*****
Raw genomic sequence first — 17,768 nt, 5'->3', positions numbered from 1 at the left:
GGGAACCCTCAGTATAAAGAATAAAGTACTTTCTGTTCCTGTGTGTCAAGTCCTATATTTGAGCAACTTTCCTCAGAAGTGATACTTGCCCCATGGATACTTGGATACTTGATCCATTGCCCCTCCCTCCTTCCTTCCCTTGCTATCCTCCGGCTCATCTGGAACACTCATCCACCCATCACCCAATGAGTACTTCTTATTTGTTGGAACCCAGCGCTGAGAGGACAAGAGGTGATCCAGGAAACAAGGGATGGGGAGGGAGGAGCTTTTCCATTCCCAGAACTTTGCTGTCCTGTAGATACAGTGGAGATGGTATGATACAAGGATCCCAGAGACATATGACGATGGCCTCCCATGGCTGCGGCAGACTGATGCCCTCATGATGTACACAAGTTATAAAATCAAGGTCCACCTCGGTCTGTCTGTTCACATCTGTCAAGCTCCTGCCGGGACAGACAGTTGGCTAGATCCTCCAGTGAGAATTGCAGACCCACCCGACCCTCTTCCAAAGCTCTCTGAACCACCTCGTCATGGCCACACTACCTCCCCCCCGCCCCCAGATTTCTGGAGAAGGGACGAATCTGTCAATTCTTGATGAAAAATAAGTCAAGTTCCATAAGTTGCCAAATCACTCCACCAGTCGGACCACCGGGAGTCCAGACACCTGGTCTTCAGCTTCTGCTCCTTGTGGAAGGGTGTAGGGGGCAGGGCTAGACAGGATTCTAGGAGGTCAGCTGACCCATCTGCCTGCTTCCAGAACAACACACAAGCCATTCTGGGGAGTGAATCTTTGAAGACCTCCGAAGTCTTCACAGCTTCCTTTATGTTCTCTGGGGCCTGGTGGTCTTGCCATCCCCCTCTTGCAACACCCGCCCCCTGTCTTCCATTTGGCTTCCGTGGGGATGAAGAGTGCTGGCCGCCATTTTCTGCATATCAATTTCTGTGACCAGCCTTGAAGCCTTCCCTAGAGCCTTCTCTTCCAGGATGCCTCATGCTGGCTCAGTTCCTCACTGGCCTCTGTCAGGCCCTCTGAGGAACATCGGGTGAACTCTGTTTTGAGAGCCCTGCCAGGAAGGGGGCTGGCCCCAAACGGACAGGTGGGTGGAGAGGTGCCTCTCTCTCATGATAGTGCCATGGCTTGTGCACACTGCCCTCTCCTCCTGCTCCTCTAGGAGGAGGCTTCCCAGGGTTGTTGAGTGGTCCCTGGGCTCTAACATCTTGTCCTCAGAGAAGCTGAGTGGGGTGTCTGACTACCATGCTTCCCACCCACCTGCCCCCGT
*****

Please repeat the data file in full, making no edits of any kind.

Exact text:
Raw genomic sequence first — 17,768 nt, 5'->3', positions numbered from 1 at the left:
GGGAACCCTCAGTATAAAGAATAAAGTACTTTCTGTTCCTGTGTGTCAAGTCCTATATTTGAGCAACTTTCCTCAGAAGTGATACTTGCCCCATGGATACTTGGATACTTGATCCATTGCCCCTCCCTCCTTCCTTCCCTTGCTATCCTCCGGCTCATCTGGAACACTCATCCACCCATCACCCAATGAGTACTTCTTATTTGTTGGAACCCAGCGCTGAGAGGACAAGAGGTGATCCAGGAAACAAGGGATGGGGAGGGAGGAGCTTTTCCATTCCCAGAACTTTGCTGTCCTGTAGATACAGTGGAGATGGTATGATACAAGGATCCCAGAGACATATGACGATGGCCTCCCATGGCTGCGGCAGACTGATGCCCTCATGATGTACACAAGTTATAAAATCAAGGTCCACCTCGGTCTGTCTGTTCACATCTGTCAAGCTCCTGCCGGGACAGACAGTTGGCTAGATCCTCCAGTGAGAATTGCAGACCCACCCGACCCTCTTCCAAAGCTCTCTGAACCACCTCGTCATGGCCACACTACCTCCCCCCCGCCCCCAGATTTCTGGAGAAGGGACGAATCTGTCAATTCTTGATGAAAAATAAGTCAAGTTCCATAAGTTGCCAAATCACTCCACCAGTCGGACCACCGGGAGTCCAGACACCTGGTCTTCAGCTTCTGCTCCTTGTGGAAGGGTGTAGGGGGCAGGGCTAGACAGGATTCTAGGAGGTCAGCTGACCCATCTGCCTGCTTCCAGAACAACACACAAGCCATTCTGGGGAGTGAATCTTTGAAGACCTCCGAAGTCTTCACAGCTTCCTTTATGTTCTCTGGGGCCTGGTGGTCTTGCCATCCCCCTCTTGCAACACCCGCCCCCTGTCTTCCATTTGGCTTCCGTGGGGATGAAGAGTGCTGGCCGCCATTTTCTGCATATCAATTTCTGTGACCAGCCTTGAAGCCTTCCCTAGAGCCTTCTCTTCCAGGATGCCTCATGCTGGCTCAGTTCCTCACTGGCCTCTGTCAGGCCCTCTGAGGAACATCGGGTGAACTCTGTTTTGAGAGCCCTGCCAGGAAGGGGGCTGGCCCCAAACGGACAGGTGGGTGGAGAGGTGCCTCTCTCTCATGATAGTGCCATGGCTTGTGCACACTGCCCTCTCCTCCTGCTCCTCTAGGAGGAGGCTTCCCAGGGTTGTTGAGTGGTCCCTGGGCTCTAACATCTTGTCCTCAGAGAAGCTGAGTGGGGTGTCTGACTACCATGCTTCCCACCCACCTGCCCCCGT